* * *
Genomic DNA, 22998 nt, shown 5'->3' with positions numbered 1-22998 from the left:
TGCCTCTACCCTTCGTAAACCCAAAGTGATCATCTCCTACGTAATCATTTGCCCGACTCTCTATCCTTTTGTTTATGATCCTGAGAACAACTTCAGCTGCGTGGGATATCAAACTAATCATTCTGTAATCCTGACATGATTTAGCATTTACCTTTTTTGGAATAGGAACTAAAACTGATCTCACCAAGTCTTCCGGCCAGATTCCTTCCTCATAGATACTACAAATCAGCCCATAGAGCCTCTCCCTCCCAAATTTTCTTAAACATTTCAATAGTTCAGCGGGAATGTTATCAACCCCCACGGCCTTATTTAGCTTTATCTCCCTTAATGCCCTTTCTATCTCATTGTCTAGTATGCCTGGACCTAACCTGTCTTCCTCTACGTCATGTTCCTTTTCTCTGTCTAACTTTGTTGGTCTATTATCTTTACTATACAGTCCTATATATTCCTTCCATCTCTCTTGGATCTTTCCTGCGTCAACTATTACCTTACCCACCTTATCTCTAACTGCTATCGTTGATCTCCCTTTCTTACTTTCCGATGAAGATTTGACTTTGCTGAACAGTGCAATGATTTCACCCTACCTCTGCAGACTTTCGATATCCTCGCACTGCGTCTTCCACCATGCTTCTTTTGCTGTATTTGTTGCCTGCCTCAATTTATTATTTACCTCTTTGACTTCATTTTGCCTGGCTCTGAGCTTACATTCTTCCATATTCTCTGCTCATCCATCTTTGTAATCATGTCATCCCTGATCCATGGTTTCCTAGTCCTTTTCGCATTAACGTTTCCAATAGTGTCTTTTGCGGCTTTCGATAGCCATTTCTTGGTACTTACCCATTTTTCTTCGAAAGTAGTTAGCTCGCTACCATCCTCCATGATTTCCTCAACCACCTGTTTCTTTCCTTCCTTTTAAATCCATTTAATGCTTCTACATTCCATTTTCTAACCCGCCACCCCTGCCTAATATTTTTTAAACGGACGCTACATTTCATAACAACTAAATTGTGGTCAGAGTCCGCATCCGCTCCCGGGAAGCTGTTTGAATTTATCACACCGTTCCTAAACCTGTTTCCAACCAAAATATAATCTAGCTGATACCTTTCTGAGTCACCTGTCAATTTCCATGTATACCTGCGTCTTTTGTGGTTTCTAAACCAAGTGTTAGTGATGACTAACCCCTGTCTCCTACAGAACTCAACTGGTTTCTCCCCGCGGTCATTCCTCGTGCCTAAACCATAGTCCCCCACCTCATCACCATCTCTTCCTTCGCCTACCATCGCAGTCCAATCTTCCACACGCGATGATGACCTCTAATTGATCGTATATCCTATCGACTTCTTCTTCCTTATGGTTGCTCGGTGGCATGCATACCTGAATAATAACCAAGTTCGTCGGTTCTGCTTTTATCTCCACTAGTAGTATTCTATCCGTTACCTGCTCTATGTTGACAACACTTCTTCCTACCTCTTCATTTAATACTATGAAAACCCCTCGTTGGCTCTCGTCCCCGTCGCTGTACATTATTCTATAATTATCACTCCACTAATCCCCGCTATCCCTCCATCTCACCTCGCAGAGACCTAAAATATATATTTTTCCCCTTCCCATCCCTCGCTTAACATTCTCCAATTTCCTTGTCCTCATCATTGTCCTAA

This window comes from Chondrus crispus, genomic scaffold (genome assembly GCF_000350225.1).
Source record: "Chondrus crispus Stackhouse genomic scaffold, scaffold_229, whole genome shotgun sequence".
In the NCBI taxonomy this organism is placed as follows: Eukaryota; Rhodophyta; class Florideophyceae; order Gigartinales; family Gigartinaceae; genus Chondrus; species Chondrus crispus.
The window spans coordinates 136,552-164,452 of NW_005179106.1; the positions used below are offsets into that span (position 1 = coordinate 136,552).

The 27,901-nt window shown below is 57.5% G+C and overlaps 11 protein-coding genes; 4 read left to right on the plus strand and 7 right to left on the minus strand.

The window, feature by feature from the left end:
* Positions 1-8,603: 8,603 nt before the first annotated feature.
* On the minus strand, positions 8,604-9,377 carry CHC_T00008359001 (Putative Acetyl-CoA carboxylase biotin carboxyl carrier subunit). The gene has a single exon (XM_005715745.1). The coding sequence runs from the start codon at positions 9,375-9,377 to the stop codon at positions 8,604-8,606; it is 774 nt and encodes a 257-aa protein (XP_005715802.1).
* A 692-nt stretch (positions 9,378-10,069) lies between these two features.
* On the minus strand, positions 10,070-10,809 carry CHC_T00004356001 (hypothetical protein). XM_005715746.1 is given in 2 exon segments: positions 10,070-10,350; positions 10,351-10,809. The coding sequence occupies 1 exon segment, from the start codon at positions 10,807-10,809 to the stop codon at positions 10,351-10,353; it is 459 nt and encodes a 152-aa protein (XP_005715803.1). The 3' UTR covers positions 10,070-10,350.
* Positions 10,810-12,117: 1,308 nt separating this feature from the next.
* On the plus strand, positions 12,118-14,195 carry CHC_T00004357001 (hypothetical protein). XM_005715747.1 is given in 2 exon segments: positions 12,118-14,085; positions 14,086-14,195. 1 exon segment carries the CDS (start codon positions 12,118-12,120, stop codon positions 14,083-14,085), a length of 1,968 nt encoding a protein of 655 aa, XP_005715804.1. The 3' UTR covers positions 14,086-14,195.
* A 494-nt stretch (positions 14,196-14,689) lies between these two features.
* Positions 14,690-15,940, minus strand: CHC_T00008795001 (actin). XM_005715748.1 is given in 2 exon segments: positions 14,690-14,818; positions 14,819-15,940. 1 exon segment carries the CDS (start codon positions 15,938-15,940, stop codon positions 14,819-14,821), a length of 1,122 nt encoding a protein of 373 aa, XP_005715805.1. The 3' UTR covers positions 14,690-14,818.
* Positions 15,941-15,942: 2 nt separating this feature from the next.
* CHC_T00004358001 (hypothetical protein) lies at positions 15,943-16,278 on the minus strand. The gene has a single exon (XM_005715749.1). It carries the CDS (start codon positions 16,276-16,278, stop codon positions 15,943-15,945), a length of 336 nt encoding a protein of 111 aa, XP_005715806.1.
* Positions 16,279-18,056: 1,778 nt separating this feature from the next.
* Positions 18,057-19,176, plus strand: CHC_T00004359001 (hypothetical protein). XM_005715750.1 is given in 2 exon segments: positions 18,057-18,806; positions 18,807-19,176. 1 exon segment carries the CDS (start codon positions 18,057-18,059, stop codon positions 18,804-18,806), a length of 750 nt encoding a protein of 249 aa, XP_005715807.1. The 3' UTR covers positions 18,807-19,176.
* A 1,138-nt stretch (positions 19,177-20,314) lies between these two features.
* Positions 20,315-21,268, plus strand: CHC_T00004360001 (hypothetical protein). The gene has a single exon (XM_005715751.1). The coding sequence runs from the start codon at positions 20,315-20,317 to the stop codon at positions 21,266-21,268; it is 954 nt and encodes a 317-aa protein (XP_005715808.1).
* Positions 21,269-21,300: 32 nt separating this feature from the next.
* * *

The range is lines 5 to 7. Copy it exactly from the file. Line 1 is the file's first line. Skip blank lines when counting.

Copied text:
In the NCBI taxonomy this organism is placed as follows: Eukaryota; Rhodophyta; class Florideophyceae; order Gigartinales; family Gigartinaceae; genus Chondrus; species Chondrus crispus.
The window spans coordinates 136,552-164,452 of NW_005179106.1; the positions used below are offsets into that span (position 1 = coordinate 136,552).

The 27,901-nt window shown below is 57.5% G+C and overlaps 11 protein-coding genes; 4 read left to right on the plus strand and 7 right to left on the minus strand.